For balance on both sides of your body, repeat this pose with your left leg and arm.
Camel is a deep back bending asana that makes your body look like the big hump on a camel’s back.
Start from a kneeling position with your knees hip width distance apart. Adjust as needed. Keep the tops of your feet on the ground and place your palms on the top part of your buttocks. Draw your elbows in towards each other.
Inhale to lengthen your spine. Exhale and push your hips forward. Relax your neck back unless it leads to discomfort, pain, or issues with breathing. Roll your shoulders back and push your chest forward and up to deepen the backbend.
If you can reach your heels from behind without applying too much force, grip the backs of your heels. If not, leave your hands on your back for support or place them onto blocks next to your feet.
Butterfly Pose is one of the seated animal yoga poses that help increase hip mobility. While practicing this pose, you may choose to gently pulse your knees up and down like the fluttering of butterfly wings. Although the jury is still out as to whether this will help increase your hip flexibility faster, you may feel that it’s beneficial to you.
As you sit on your mat or on a block, bring the soles of your feet together. They may be close to your groin if your flexibility allows it, or you may want to place them further away from you to adjust to your own body.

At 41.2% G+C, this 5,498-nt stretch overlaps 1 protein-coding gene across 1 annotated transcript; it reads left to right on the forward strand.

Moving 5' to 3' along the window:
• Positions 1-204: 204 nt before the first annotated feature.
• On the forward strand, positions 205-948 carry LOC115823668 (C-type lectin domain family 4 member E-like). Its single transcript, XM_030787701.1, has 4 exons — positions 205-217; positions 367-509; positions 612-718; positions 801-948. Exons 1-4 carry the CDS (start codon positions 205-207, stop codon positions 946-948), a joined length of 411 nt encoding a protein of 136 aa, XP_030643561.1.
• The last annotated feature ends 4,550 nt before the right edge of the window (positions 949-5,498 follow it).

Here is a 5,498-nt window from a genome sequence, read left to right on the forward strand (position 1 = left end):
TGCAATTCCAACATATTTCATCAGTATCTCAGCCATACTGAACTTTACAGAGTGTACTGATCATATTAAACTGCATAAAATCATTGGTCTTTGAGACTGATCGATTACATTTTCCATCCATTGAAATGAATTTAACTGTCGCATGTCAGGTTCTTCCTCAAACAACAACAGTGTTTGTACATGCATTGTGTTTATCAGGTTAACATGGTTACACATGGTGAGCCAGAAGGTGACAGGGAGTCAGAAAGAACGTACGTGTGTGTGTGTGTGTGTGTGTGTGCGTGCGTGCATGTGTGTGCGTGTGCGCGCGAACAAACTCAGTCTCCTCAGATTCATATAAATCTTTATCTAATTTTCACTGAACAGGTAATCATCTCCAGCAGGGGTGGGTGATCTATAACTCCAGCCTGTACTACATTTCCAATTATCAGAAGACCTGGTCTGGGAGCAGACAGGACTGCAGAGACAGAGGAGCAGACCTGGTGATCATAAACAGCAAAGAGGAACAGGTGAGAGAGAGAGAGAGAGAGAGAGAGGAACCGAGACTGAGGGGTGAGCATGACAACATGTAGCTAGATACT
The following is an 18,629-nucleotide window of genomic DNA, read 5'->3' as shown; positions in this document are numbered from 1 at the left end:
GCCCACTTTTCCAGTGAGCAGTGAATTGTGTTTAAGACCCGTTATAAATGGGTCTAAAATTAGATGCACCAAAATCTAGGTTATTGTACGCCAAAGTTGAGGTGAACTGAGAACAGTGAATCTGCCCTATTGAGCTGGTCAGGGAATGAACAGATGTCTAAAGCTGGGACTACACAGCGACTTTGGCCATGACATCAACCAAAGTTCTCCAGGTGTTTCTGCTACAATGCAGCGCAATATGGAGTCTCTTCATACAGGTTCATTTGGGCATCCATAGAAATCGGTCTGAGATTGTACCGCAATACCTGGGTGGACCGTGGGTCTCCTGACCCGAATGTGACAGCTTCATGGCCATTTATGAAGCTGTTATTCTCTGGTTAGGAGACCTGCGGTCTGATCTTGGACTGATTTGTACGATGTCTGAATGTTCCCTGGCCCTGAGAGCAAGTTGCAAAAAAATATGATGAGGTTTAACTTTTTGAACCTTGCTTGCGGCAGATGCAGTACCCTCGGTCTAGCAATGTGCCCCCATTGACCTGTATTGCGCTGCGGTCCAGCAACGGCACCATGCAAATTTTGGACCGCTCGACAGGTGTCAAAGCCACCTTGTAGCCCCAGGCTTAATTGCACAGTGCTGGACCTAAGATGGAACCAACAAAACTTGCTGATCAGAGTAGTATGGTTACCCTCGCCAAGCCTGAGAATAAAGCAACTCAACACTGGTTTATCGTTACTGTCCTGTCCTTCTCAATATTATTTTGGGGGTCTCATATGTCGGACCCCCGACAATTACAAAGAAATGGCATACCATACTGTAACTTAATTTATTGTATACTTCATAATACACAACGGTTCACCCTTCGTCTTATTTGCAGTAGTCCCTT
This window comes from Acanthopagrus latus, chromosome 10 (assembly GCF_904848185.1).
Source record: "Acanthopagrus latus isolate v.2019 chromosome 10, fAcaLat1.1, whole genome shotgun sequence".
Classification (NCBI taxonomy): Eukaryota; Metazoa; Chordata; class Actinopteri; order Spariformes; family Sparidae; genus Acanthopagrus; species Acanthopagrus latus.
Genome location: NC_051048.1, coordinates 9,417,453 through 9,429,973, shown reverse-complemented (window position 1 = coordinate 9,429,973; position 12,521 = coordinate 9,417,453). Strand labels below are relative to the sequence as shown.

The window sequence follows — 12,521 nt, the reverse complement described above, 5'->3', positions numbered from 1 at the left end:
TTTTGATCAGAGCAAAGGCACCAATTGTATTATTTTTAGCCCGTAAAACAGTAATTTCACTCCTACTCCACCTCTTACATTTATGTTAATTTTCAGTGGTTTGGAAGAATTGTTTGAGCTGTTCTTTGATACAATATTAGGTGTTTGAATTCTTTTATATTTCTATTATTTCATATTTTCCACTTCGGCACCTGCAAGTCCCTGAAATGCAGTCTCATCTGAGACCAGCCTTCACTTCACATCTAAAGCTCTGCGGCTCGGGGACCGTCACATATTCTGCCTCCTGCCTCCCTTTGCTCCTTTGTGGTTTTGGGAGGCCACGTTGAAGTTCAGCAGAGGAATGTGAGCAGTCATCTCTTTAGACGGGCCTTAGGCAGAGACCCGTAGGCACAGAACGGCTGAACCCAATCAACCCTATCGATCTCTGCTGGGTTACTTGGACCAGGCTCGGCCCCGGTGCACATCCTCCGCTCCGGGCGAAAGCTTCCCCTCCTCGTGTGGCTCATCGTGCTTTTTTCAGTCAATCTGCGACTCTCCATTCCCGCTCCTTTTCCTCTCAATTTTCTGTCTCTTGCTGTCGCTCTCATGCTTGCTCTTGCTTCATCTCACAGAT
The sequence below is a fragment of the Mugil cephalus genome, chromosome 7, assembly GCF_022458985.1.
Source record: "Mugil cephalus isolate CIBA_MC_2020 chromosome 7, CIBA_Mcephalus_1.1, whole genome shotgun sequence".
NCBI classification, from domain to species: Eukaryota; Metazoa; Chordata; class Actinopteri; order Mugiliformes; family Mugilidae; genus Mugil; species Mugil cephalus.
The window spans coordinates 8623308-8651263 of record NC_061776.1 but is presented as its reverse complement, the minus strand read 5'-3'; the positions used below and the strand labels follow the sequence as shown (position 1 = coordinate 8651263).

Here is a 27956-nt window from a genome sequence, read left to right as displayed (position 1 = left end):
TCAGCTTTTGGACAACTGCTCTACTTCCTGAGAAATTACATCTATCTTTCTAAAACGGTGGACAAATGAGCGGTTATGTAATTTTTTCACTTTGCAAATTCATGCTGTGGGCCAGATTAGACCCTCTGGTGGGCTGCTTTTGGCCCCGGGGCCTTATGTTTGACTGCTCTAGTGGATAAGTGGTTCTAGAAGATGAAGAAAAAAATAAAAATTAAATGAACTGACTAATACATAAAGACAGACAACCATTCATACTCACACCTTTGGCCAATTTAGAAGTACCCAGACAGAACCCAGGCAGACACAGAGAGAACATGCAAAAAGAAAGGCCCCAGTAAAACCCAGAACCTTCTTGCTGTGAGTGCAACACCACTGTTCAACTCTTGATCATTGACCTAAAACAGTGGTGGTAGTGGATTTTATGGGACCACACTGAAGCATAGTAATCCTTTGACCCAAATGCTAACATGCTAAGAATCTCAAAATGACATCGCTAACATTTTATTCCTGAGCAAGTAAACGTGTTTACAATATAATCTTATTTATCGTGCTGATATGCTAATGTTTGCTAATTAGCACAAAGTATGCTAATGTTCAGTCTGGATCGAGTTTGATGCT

Allow your knees to fall open to the sides. If needed, prop them up with blocks, blankets or pillows.
Either stay upright with your spine elongated and crown reaching up to the sky, or fold forward from your hips and towards your feet. While in this pose, you may also use blocks or pillows to lay your chest and head on.
Fish Pose is a backbend that also applies gentle pressure to the top of your head, which is said to activate the Crown Chakra.
Lie on your back and place your hands underneath your buttocks with your palms facing the ground. Roll your shoulders back and bring your elbows underneath you as far as you can.